My excuse for the late blog post this week (and last) http://tech.ed.gov/files/2015/12/NETP16.pdf Not that I’ve gotten past page 25, but so far a good read, espcecially for a government document. It’s been three days since I wrote that last sentence, so I’m going to publish today, finished or not.
When I started teaching, 15 years ago, No Child Left Behind, NCLB, was not a thing. Common Core was not a thing, I don’t think most states even had standards. Fifteen years later and NCLB is over, replaced with Every Child Succeeds, but the damage perhaps has been done.
Most educators I know have been pretty negative on the whole NLCB thing. As for me, I thought it was a joke from the beginning. Who would ever expect 100% achievement? Haven’t you ever heard of SPED, ELL, ED, children? Not to mention the obvious inequities in buildings or supports not controlled by schools. I mean really 100%, not going to happen, ever! What I did like was the conversation on accountability. I would like to think we could have started that conversation without threatening to destroy public education, but maybe not.
The core problem, as I see it, is that accountability has never been defined in a way that actually improves education. I think teachers need to be accountable to parents, after all it’s their children we are educating. When asked most parents will usually say something to the effect of, my school is good, it’s those other schools that suck. Those few parents who will look at their own school and say this school sucks will usually say, but here are good teachers in the school. Finally, everyone, even the pope, will agree good schools, and teachers in particular, are underfunded, yet try to get a local school referendum to pass in the US. Why is it we demand accountability without furnishing the tools to succeed?
Anyway my point is not to whine about the state of our educational system in the United States it could be better but it will not change because I wrote a blog post. What I would really like to talk about today is data.
What is data?
This whole NCLB thing heralded a new emphasis on data. We can’t trust principals, those experts of teaching so named because they are the principal teacher in a school. We can’t trust parents, because they are intimidated by the degree carrying hooligans. And we certainly can’t trust those unions, they are the cause of all this trouble. We have to use hard fast, data real numbers that don’t lie. (Please don’t quote Mark Twain and statistics right now).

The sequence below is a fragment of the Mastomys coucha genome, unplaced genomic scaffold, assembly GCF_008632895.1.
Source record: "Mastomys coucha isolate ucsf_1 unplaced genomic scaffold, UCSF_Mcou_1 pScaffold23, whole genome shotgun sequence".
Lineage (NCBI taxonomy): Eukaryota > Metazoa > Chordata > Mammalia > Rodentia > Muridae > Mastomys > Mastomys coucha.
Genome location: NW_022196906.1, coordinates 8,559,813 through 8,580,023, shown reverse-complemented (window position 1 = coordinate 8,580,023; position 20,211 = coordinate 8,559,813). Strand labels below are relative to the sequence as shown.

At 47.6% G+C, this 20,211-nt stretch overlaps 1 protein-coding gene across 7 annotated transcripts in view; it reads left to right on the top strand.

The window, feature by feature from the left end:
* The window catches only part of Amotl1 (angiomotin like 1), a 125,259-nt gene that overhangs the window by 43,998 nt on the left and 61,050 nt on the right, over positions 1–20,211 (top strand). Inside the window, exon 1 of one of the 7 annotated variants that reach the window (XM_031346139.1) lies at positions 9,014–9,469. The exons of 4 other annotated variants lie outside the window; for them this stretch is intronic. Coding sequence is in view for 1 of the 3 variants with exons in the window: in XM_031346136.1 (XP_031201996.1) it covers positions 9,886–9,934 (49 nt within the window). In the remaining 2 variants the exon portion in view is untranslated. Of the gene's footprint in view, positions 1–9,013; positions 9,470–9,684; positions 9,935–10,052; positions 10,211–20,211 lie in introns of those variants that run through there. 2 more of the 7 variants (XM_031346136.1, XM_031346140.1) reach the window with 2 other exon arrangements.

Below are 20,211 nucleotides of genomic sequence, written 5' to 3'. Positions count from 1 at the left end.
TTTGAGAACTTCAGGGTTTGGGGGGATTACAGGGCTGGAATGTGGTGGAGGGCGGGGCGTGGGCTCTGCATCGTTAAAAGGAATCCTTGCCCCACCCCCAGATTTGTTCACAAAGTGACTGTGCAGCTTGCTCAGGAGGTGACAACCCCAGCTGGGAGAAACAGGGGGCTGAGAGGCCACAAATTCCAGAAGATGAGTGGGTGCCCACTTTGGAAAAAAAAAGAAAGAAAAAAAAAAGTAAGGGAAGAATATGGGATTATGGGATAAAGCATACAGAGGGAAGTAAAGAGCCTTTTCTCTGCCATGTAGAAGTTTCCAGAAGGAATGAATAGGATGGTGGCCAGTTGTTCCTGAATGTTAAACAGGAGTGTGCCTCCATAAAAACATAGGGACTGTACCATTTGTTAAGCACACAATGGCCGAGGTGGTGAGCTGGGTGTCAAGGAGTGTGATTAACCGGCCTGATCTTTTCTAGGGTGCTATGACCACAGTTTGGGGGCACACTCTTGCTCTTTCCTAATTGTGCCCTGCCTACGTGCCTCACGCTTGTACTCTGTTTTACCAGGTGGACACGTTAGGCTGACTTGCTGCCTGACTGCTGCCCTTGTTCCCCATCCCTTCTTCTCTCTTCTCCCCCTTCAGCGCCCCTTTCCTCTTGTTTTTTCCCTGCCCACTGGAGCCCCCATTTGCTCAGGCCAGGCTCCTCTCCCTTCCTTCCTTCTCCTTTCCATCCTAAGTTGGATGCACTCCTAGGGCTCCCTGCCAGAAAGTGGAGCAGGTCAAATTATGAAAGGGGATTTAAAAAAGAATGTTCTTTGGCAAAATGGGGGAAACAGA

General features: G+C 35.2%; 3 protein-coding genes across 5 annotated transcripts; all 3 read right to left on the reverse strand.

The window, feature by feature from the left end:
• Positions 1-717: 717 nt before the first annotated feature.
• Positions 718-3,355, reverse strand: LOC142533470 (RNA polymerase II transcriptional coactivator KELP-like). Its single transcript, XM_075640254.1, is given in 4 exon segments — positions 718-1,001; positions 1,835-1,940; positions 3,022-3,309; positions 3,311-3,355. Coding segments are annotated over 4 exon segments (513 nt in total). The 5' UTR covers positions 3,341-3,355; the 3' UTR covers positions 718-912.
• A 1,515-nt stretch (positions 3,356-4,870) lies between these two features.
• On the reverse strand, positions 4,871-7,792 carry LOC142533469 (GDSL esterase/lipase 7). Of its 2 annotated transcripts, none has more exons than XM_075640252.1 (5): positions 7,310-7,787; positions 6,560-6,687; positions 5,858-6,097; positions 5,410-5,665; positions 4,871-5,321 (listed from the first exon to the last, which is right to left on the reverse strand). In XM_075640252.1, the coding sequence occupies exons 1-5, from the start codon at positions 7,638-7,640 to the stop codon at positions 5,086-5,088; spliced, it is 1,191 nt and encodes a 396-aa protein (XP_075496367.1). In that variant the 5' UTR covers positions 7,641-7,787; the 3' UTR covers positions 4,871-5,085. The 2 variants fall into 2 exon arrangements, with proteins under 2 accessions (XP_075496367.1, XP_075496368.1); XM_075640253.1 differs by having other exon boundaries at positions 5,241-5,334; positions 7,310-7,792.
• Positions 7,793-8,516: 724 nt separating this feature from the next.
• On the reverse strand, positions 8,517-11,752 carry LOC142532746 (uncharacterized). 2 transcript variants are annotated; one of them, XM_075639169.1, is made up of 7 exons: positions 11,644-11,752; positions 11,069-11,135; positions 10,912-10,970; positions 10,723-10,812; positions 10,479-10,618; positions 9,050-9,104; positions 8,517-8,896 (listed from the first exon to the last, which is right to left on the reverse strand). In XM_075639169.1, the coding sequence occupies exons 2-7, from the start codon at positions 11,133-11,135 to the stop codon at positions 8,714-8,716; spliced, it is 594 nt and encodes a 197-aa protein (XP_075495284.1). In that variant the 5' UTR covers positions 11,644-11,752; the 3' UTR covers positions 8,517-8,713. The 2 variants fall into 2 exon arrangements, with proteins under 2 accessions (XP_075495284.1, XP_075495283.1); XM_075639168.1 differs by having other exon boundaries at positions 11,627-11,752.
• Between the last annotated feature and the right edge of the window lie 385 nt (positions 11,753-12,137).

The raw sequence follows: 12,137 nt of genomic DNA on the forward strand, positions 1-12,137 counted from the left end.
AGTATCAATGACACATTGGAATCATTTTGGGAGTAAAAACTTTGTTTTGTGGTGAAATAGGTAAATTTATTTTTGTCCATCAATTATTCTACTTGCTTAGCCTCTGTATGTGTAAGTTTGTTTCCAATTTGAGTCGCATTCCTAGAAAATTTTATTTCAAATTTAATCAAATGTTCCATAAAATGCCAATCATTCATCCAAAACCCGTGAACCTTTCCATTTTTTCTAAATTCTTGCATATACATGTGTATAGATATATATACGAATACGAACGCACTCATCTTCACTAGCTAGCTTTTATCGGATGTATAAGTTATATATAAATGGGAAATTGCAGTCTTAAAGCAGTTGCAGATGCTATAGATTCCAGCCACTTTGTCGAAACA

I think education can be improved with the use of data but we’re not having a conversation on how to create and mine that data. What we’re trying to do is collect a ton of data on everything without getting too deep into the question of what makes quality data.
Evidently, if data is to tell the truth it must be a number and that number must be pulled from so sort of test. If we want to know anything about education, we should ignore quotes attributed to Confucius. In this manner everything that is done in education must be subject to some sort of double blind or A B test. If we are to intervene with students that intervention must have been researched and found acceptable. And when we are not using an approved and researched curriculum (and sometimes when we are), we should be also be performing our own research.
How do we find good data for our classroom?
Teachers are often being asked to write and or use a common formative assessments and then use that data to inform education. We are then to compare our results from a common assessment with the results of the teacher down the hall. If they are doing a better job we should consider teaching in the same manner (because it couldn’t have anything to do with the students or anything like that). Like the PARCC test but on a smaller scale.
Some questions I have on this whole thing. Does a multiple choice test with a hundred questions give me good data? Can a three question exit slip give me good data? Can a common formative assessment really lead to quality data? What is authentic assessment? Will authentic data in my classroom be the same as authentic data in the classroom next door? If a student can explain how to solve a problem, but can’t do that on paper, has s/he mastered the standard? If data is so important why isn’t psychometrics a class in teacher education? Why don’t we have a psychometrician in each school or at least each district?